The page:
The San Francisco based sound artist Loren Chasse is apt to describe the many facets of his work through a simple metaphor. For example, Chasse often qualifies his microphone as a physical extension of the ear, and site-specific environments become his ersatz studio and mixing board. Yet these metaphors extend far beyond the concept of sound construction and into sympathetic relationships with everything around him.
On his critically acclaimed 2002 album Hedge of Nerves, he applied the often fetishized sound of vinyl crackle to elemental recordings of wind, sand, fire, wood, and surf for an album bristling with tactility whose complex details amassed into an transcendent, oceanic blur. This was not a mimesis of an antiquated technology dumped upon a digital production with the facade of “making something real,” but an abstracted coupling of complementary acoustics hopefully to engage the imagination of the audience.
For his most recent album The Air In The Sand, Chasse posits another metaphor: the composition as a diorama. Within his ideas about the sound diorama, Chasse exaggerates those sounds which he feels to be essential for a space and minimizes everything else. Again, the recording process of The Air In The Sand revolves around Chasse’s active participation within a particular environment. In these unspecified spaces, he broadcasts an array of drones, textures, and field recordings back into the sonic environment where they intermingle with the ambience of that location. Part of this process is an attempt to move away from the constraints of the digital workstation; but at the same time, Chasse is far more interested in the curious alchemy that occurs when a space listens to itself making sound.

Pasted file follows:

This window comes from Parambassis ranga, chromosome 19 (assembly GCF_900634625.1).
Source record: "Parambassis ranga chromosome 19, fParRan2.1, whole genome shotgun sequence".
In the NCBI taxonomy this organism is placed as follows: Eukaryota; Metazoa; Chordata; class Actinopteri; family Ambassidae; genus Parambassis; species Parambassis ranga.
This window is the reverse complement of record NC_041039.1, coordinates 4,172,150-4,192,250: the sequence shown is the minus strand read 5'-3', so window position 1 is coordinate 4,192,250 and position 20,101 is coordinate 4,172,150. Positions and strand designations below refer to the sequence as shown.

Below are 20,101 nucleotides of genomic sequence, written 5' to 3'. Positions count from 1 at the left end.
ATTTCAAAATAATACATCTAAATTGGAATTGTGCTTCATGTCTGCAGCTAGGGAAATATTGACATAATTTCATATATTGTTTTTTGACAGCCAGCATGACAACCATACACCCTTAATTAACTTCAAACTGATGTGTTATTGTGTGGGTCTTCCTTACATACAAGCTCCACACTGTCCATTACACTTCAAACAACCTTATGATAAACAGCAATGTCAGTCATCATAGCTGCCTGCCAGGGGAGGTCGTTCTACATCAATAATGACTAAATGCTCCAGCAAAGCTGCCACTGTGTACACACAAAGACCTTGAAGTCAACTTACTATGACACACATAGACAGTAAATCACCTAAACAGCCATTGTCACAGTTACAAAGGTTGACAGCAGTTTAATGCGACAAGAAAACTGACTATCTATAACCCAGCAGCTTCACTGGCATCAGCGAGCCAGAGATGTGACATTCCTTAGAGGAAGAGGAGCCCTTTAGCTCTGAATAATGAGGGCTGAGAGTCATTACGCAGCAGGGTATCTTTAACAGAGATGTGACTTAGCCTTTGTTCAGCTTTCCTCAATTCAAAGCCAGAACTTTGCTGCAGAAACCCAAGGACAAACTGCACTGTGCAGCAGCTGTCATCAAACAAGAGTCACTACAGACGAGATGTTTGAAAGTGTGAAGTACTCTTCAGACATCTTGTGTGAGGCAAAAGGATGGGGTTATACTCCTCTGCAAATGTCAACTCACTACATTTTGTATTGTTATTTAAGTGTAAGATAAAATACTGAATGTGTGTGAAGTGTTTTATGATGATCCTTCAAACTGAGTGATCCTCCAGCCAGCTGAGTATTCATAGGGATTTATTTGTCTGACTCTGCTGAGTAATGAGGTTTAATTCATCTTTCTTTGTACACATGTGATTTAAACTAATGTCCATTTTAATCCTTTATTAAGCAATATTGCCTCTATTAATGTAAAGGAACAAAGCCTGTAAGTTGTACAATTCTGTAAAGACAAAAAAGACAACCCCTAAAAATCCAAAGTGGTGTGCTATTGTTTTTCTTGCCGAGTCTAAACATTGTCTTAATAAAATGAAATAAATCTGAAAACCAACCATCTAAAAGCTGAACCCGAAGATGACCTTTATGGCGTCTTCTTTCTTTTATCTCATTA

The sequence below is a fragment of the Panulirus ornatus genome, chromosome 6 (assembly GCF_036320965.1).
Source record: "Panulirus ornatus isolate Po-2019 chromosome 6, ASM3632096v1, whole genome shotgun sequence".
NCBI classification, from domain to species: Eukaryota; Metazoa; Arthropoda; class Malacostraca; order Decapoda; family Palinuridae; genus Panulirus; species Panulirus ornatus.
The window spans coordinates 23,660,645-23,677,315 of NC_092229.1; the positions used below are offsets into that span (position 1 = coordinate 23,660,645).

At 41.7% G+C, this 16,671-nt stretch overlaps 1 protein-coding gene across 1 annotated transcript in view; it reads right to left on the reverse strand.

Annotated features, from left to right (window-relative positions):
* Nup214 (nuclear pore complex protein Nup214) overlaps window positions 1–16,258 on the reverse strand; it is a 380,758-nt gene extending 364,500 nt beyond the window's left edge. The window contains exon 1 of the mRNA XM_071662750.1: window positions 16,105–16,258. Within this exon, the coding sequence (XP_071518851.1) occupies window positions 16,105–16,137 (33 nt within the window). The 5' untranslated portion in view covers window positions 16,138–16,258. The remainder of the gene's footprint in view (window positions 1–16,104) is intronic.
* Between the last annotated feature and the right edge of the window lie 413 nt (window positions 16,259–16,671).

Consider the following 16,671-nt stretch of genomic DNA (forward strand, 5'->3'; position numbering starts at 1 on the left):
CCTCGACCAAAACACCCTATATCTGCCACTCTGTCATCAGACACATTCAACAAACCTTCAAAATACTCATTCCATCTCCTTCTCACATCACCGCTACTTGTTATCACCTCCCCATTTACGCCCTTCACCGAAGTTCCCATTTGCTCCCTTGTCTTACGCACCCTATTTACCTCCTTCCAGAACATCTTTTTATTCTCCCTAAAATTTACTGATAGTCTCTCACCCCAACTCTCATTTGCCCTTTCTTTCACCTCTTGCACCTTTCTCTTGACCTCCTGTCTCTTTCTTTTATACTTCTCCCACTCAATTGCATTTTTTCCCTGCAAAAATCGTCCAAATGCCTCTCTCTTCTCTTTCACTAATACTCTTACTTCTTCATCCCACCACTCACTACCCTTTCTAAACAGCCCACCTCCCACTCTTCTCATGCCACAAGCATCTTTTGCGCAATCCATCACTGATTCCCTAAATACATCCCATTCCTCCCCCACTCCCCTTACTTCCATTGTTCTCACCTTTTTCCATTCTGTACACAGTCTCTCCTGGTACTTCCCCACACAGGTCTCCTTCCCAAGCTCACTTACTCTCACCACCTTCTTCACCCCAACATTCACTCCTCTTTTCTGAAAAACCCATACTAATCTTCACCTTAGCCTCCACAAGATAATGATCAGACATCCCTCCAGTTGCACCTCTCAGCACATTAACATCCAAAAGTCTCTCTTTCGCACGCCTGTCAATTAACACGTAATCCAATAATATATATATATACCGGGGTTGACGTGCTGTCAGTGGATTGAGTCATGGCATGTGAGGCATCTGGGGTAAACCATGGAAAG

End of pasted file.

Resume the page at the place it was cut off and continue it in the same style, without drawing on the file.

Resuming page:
The nighttime chorus of crickets gurgles within aqueous percolations and the tectonic crash of surf crashing against rock. Elsewhere, rain vaporizes in a caustic sizzle as it falls upon overhead electrical wires, and this sound is compounded by the sharp crack of branches and the slow hiss of sand. For all of the elemental sounds that dominate his recordings, Chasse extracts subtle musical timbres and fragile half-melodies that haunt The Air In The Sand. While some of Chasse’s recording techniques remain similar, it is important to note that Chasse sets this body of work (along with id battery and Coelacanth) outside of his ongoing pastoral contributions to the polyphonic Jewelled Antler constellation (e.g. Thuja, The Blithe Sons, Child Readers, and even his pseudonymous solo project Of.) With an emphasis placed upon location and its sonic ghosts, Chasse exposes something profoundly beautiful lurking in the shadows of the landscape.
— Jim Haynes, June 05